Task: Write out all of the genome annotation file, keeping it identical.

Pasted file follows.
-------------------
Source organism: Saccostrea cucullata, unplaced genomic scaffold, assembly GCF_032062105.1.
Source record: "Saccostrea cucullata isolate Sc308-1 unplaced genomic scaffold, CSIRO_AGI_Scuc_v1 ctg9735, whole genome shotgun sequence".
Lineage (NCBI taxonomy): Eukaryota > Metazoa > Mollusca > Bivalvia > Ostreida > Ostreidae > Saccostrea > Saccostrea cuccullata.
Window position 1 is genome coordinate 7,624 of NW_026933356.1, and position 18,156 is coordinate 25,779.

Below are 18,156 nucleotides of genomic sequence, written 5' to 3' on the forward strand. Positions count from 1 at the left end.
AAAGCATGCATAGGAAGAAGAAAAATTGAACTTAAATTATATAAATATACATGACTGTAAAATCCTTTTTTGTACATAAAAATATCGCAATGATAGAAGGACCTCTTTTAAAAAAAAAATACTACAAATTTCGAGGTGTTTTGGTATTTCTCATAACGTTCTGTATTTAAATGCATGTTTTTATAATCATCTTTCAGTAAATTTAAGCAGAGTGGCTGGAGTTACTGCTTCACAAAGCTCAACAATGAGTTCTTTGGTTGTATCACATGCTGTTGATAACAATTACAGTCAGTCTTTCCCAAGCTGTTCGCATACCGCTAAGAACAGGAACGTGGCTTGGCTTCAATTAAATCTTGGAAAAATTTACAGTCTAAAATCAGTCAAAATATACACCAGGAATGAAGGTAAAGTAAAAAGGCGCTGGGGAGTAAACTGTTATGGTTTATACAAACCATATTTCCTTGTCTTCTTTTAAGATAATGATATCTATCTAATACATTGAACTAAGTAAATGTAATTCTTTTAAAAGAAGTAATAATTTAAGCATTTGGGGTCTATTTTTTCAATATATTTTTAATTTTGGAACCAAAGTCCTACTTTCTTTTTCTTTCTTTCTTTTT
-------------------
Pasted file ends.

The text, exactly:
Source organism: Saccostrea cucullata, unplaced genomic scaffold, assembly GCF_032062105.1.
Source record: "Saccostrea cucullata isolate Sc308-1 unplaced genomic scaffold, CSIRO_AGI_Scuc_v1 ctg9735, whole genome shotgun sequence".
Lineage (NCBI taxonomy): Eukaryota > Metazoa > Mollusca > Bivalvia > Ostreida > Ostreidae > Saccostrea > Saccostrea cuccullata.
Window position 1 is genome coordinate 7,624 of NW_026933356.1, and position 18,156 is coordinate 25,779.

Below are 18,156 nucleotides of genomic sequence, written 5' to 3' on the forward strand. Positions count from 1 at the left end.
AAAGCATGCATAGGAAGAAGAAAAATTGAACTTAAATTATATAAATATACATGACTGTAAAATCCTTTTTTGTACATAAAAATATCGCAATGATAGAAGGACCTCTTTTAAAAAAAAAATACTACAAATTTCGAGGTGTTTTGGTATTTCTCATAACGTTCTGTATTTAAATGCATGTTTTTATAATCATCTTTCAGTAAATTTAAGCAGAGTGGCTGGAGTTACTGCTTCACAAAGCTCAACAATGAGTTCTTTGGTTGTATCACATGCTGTTGATAACAATTACAGTCAGTCTTTCCCAAGCTGTTCGCATACCGCTAAGAACAGGAACGTGGCTTGGCTTCAATTAAATCTTGGAAAAATTTACAGTCTAAAATCAGTCAAAATATACACCAGGAATGAAGGTAAAGTAAAAAGGCGCTGGGGAGTAAACTGTTATGGTTTATACAAACCATATTTCCTTGTCTTCTTTTAAGATAATGATATCTATCTAATACATTGAACTAAGTAAATGTAATTCTTTTAAAAGAAGTAATAATTTAAGCATTTGGGGTCTATTTTTTCAATATATTTTTAATTTTGGAACCAAAGTCCTACTTTCTTTTTCTTTCTTTCTTTTT